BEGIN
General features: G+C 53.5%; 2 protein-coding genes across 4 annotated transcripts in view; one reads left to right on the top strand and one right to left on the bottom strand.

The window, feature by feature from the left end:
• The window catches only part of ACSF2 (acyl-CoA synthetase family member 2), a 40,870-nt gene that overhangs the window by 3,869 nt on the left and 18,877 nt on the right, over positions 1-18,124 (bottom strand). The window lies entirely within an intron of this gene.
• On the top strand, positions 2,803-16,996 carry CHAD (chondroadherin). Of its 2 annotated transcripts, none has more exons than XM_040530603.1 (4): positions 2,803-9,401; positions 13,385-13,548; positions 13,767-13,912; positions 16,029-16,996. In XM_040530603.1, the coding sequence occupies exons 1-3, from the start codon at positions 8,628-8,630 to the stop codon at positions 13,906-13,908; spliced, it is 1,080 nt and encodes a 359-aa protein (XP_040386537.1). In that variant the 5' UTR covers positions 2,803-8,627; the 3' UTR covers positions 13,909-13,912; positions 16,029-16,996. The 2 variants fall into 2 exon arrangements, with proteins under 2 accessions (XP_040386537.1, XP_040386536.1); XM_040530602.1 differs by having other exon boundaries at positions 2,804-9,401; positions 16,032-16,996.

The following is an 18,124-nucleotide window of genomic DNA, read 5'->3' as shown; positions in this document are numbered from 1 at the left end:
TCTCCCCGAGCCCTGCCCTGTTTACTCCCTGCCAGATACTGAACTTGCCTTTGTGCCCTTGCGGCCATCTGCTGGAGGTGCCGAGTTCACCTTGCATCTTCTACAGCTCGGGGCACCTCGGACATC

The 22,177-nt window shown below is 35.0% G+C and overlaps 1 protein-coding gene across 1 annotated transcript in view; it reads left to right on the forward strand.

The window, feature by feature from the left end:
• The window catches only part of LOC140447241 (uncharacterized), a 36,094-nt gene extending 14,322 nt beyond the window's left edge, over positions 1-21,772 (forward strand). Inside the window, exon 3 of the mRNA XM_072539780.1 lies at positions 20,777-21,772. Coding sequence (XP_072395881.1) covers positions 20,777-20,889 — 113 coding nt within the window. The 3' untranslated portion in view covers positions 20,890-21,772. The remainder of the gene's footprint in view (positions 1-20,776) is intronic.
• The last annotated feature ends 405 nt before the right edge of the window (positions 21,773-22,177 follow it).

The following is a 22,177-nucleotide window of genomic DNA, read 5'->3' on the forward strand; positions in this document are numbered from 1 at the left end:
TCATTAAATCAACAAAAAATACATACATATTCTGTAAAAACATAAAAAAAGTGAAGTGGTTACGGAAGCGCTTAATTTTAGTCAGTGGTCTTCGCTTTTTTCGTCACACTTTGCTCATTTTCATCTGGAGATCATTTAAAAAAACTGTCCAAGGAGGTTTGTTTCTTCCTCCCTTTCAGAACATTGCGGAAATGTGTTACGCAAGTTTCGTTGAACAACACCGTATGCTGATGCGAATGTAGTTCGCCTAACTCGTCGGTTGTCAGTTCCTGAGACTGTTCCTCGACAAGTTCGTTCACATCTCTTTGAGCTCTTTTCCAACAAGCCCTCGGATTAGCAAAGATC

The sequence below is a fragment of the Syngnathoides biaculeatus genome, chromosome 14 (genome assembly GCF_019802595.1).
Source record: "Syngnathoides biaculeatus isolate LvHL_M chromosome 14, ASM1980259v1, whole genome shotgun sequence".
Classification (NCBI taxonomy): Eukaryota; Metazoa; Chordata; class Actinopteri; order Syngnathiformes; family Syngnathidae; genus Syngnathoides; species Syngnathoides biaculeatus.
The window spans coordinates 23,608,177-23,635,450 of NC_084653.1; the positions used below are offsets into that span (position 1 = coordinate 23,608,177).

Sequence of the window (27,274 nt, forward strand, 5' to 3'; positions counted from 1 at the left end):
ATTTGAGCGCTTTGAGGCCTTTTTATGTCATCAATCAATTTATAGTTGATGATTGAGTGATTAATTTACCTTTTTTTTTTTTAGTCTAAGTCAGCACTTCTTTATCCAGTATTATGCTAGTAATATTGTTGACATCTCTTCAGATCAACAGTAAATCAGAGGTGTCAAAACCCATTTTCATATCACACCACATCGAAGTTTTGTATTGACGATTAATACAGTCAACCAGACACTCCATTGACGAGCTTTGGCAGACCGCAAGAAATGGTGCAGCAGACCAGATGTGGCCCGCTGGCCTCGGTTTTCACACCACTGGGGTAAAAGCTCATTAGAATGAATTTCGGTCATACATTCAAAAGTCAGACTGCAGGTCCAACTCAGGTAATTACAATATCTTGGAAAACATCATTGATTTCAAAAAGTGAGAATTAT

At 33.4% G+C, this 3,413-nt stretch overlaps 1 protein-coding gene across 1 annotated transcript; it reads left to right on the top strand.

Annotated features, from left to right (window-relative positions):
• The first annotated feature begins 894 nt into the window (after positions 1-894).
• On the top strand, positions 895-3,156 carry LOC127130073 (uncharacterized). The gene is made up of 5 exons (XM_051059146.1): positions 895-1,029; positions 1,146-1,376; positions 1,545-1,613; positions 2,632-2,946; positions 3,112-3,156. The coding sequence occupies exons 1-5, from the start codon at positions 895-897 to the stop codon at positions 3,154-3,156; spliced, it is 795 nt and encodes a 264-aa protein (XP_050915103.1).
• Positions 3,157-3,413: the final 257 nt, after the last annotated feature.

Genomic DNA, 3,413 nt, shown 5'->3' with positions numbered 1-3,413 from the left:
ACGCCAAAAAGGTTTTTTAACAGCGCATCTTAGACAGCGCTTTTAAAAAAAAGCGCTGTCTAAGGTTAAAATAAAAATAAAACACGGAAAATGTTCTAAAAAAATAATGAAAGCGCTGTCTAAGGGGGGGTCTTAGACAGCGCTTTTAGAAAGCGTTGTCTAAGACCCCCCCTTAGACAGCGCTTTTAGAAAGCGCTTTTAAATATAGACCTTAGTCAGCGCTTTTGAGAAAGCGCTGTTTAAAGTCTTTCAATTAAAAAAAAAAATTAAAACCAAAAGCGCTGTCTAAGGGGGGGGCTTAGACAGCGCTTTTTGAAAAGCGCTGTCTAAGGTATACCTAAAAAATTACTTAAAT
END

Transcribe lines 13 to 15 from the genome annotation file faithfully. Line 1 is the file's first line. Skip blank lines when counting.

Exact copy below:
The sequence below is a fragment of the Syngnathoides biaculeatus genome, chromosome 14 (genome assembly GCF_019802595.1).
Source record: "Syngnathoides biaculeatus isolate LvHL_M chromosome 14, ASM1980259v1, whole genome shotgun sequence".
Classification (NCBI taxonomy): Eukaryota; Metazoa; Chordata; class Actinopteri; order Syngnathiformes; family Syngnathidae; genus Syngnathoides; species Syngnathoides biaculeatus.